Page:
What's the best channel for ad spend? Readers respond
What's the best channel for ad spend? Readers respond to March's Gloves Off question.
Tim Little, direct marketing consultant and marketing list broker at Knowledge Concepts, says that social media and mobile fan pages are about generating insight, advocacy, loyalty and engagement — but not necessarily sales.
Most marketers admit that they are not getting a good return for their investment. It takes a while to develop relationships and then to see a return. Brands know it's a huge channel where people spend a lot of time, and logically their marketing money should be there, but it can be scary to approach it with a long-term view. Email marketing can be very effective for building relationships with active customers but can perform poorly when prospecting.
Andreas Schwartz, senior direct marketing advisor/manager at Canada Post, says marketers need to follow the return on investment of all media and consider integration opportunities.
Email is still one of the workhorses of relationship marketing and is part of true permission marketing strategies, when followed correctly. Email response rates to inquiries or sales are directly measurable even though there has been a drop in overall open rates. Social and mobile media need to be put in perspective; only 25% (approximately) of Canadians have an active mobile phone and then you need to ask, how many of those are used for social media and mobile marketing? In social media we are starting to see people “de-like” as they become more aware of what a true “like” means to their own personal brand. In addition, I have yet to see convincing case studies that show a “like” translate into sales.
Merry Law, president of WorldVu LLC, says that the answer is reliant on a marketer's goals.
Is the goal direct marketing or brand visibility? Each marketing group should determine their goal, and there is no correct answer that applies to everyone. Direct marketing historically has been driven by measureable sales results. Social media does not seem to be providing significant sales. Email marketing provides measureable sales results — and a decent response, if done well. Social media at this time seems great for brand awareness, if it's done well. Mobile marketing seems to fall somewhere between those two and has too many components for a facile answer. The split on spending between social media, mobile and email depends on the goal and one's particular results with each. Mix it up and test, test, test!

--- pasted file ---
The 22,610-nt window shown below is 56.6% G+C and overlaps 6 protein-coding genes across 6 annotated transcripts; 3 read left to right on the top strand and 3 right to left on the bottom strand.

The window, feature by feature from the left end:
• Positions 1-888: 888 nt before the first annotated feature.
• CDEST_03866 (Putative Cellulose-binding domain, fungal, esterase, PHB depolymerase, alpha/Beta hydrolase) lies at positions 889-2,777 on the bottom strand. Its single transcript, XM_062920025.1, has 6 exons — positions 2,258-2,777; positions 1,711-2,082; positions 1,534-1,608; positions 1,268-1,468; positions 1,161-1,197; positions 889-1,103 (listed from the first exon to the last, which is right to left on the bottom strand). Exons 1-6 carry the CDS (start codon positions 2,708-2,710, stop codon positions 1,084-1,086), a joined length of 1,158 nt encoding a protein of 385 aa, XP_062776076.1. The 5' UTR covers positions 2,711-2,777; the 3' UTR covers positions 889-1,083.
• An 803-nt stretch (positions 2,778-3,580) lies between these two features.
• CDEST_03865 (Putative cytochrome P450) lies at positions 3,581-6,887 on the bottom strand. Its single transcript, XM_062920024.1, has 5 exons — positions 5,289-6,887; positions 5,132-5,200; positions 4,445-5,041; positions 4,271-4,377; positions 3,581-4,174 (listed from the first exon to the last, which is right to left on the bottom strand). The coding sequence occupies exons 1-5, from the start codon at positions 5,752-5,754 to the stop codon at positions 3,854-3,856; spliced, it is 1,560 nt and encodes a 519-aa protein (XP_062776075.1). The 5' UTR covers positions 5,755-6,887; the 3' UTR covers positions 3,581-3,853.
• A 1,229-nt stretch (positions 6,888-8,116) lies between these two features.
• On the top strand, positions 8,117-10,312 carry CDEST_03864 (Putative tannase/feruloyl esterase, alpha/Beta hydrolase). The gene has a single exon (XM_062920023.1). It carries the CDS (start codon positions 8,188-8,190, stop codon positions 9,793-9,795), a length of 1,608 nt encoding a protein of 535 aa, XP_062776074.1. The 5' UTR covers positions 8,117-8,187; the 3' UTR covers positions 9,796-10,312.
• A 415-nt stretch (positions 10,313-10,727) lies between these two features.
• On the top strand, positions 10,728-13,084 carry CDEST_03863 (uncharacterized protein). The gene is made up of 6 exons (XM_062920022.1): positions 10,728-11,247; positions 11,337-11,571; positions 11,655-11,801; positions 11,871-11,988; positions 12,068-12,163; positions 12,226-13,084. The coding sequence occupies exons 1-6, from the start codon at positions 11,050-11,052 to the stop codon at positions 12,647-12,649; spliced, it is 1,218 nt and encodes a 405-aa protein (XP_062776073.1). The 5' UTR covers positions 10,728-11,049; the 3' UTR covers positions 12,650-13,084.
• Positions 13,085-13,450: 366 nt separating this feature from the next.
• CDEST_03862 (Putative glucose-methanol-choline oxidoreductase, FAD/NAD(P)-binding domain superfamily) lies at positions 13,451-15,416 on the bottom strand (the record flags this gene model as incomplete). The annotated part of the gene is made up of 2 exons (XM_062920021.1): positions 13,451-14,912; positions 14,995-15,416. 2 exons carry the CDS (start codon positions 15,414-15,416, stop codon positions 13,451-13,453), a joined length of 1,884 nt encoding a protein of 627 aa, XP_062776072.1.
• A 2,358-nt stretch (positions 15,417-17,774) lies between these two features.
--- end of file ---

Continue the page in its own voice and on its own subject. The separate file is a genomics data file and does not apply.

Rick Adams, direct marketing specialist at EU Services, says both answers can be correct in different cases.
It depends. I agree with Mr. Chapman. If you are diligent about tracking the results of your efforts, you fund the ones that have delivered the best results. That being said, you need to have a presence on both and continue to mix it up to find the best mix and be creative! Test different messaging and segment your population for the most relevant copy to the individual.
Bill Spink, EVP and CCO of DMW Direct, says the seemingly obvious answer isn't always the right one.
I just have a natural aversion to black-and-white Q&A. At first blush, it sounds like a natural question relating to digital media. But I don't believe I could confidently answer yes [or] no to: “Should marketers spend more on radio than print this year?” At least without knowing what is being marketed and to what audience. It's like asking: “Should you spend more of your personal entertainment money in 2012 on home movie watching via the internet, or movie theater tickets?” It kinda depends on what you want to accomplish, doesn't it? What have you identifi ed as this year's primary business and marketing strategy? With that answer in hand, unique to each business, then asking what digital tactics will best support reaching your objectives.
Harris Bank, sales manager at Tappan Zee Printers and Copy Center, believes that phone conversations can sometimes bring the best returns for marketers who are trying to source out new clients and prospects.
Email is only good if you are working with a prospect on a project. For “cold turkey” email, I would not waste my time. After all, no one requested your information. The best tool I found is the telephone for new prospects. I go out to the customers that have a business in an office building or small business on the street and leave a card. You have to leave 1,000 business cards to get a response, but it is worth it. And it takes perseverance. After leaving cards, set up a telephone directory and start calling every three to six months. No one is cold-calling anymore, because everyone thinks that people only order on the Internet. If you keep calling on the phone, you will be able to arrange appointments, but it takes perseverance. On the Internet, the customer has to pay in full before the job is started, but with the local copy shop you can make financial arrangements. Some print jobs you cannot order on the Internet. Nothing is better than personal service to establish a dialogue between the customer and you.